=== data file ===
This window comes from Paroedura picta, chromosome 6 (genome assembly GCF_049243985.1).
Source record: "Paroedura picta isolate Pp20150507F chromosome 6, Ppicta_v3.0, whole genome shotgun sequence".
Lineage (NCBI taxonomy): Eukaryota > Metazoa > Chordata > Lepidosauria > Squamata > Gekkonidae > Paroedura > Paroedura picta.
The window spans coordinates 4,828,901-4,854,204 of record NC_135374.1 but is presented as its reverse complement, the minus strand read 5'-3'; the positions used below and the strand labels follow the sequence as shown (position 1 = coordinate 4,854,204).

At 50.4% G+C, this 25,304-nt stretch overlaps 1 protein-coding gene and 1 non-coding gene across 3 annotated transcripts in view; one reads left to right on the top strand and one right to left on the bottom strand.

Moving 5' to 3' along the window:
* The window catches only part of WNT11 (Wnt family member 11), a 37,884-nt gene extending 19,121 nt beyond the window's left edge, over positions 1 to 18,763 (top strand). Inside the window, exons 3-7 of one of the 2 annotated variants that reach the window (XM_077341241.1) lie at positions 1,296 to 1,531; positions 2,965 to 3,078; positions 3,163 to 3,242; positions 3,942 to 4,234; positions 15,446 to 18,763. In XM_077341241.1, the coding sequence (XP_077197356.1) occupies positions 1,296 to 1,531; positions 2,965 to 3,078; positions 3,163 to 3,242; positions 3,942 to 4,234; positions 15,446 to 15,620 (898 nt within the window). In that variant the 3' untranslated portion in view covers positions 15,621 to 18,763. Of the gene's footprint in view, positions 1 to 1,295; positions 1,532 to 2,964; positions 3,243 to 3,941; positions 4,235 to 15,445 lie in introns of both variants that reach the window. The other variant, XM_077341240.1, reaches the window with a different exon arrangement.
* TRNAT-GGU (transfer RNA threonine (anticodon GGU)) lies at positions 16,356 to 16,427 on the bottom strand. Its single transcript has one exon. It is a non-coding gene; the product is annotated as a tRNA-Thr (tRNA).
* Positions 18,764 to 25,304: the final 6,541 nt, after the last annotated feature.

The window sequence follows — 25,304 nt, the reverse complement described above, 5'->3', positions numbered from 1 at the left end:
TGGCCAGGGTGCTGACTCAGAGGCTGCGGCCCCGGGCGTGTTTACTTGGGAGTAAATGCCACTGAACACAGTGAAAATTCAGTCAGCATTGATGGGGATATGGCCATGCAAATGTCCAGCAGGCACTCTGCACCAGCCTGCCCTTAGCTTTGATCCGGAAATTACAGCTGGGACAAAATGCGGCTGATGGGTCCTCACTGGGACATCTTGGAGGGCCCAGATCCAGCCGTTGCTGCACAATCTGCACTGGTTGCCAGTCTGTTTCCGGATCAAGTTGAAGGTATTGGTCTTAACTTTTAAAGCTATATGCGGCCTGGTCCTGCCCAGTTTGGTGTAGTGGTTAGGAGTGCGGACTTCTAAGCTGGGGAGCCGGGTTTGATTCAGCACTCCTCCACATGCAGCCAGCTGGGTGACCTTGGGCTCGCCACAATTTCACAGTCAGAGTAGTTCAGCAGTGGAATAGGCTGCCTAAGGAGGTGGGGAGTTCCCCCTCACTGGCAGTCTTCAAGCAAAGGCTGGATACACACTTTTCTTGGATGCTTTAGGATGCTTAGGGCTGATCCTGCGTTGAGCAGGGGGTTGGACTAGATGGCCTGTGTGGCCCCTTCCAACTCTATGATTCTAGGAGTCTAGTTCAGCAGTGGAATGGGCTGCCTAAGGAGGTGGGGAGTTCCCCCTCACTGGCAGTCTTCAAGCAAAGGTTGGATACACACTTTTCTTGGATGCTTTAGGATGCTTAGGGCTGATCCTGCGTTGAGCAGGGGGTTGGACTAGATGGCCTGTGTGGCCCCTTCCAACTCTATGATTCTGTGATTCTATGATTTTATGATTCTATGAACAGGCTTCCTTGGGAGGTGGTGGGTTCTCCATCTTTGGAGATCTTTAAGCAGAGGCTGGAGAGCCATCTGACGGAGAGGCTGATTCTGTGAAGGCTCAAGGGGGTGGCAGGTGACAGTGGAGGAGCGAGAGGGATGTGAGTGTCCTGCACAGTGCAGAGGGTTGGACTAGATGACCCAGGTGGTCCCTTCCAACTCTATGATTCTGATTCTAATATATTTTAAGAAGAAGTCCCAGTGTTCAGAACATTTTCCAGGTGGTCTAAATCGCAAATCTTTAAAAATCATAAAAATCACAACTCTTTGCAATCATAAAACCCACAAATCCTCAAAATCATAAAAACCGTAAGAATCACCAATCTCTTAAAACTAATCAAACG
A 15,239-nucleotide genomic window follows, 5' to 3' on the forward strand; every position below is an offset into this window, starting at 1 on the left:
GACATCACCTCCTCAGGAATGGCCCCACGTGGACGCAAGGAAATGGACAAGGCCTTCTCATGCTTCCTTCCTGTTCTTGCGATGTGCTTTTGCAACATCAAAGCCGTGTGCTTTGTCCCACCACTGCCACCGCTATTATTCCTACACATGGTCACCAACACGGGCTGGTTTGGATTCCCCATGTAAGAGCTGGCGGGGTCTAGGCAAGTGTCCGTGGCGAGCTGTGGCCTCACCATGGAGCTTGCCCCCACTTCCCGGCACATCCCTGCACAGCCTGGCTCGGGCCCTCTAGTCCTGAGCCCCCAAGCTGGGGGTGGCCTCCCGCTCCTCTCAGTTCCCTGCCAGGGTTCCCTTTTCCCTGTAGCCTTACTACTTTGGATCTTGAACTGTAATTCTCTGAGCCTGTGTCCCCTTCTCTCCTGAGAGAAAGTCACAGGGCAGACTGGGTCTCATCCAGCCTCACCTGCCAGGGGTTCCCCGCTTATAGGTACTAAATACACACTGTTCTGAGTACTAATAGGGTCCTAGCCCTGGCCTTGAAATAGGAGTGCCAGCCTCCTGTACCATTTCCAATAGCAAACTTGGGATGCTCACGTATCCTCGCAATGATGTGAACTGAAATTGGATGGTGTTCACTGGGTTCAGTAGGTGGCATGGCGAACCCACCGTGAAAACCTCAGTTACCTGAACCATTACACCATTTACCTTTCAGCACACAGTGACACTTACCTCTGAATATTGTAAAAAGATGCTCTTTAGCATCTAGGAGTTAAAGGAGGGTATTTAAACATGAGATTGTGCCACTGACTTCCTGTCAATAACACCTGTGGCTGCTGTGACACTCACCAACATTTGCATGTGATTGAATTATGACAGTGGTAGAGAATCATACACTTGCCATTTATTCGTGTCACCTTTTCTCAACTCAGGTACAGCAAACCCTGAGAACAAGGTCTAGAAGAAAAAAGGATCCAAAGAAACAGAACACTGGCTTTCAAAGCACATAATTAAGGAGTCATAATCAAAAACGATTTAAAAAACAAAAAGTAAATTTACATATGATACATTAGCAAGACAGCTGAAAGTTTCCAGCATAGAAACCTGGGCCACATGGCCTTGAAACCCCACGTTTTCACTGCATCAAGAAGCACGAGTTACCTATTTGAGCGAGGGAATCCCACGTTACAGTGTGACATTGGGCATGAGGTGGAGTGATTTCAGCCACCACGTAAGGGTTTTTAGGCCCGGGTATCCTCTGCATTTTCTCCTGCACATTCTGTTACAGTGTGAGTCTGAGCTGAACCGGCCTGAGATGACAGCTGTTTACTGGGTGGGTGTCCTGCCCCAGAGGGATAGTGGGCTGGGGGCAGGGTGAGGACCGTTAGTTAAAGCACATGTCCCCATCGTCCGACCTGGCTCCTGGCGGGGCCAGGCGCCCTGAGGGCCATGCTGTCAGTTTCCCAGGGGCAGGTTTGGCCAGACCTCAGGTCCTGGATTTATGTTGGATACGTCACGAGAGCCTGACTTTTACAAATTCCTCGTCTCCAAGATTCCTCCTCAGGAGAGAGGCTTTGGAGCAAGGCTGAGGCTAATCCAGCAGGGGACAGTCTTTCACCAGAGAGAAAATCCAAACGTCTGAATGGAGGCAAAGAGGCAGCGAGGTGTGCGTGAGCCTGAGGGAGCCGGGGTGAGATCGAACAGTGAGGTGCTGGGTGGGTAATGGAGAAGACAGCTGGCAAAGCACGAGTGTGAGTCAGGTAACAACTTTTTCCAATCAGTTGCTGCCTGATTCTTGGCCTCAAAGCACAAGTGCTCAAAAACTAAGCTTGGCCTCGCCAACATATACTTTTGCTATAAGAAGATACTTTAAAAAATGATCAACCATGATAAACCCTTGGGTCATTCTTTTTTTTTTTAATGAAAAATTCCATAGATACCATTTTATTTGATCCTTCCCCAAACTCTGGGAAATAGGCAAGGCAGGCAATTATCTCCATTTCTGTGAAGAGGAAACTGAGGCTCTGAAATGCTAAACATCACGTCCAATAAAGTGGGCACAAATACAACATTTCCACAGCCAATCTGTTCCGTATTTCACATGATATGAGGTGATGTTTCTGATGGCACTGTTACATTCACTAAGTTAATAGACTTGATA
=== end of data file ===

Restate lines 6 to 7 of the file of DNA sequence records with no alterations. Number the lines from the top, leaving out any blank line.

Moving 5' to 3' along the window:
* The window catches only part of WNT11 (Wnt family member 11), a 37,884-nt gene extending 19,121 nt beyond the window's left edge, over positions 1 to 18,763 (top strand). Inside the window, exons 3-7 of one of the 2 annotated variants that reach the window (XM_077341241.1) lie at positions 1,296 to 1,531; positions 2,965 to 3,078; positions 3,163 to 3,242; positions 3,942 to 4,234; positions 15,446 to 18,763. In XM_077341241.1, the coding sequence (XP_077197356.1) occupies positions 1,296 to 1,531; positions 2,965 to 3,078; positions 3,163 to 3,242; positions 3,942 to 4,234; positions 15,446 to 15,620 (898 nt within the window). In that variant the 3' untranslated portion in view covers positions 15,621 to 18,763. Of the gene's footprint in view, positions 1 to 1,295; positions 1,532 to 2,964; positions 3,243 to 3,941; positions 4,235 to 15,445 lie in introns of both variants that reach the window. The other variant, XM_077341240.1, reaches the window with a different exon arrangement.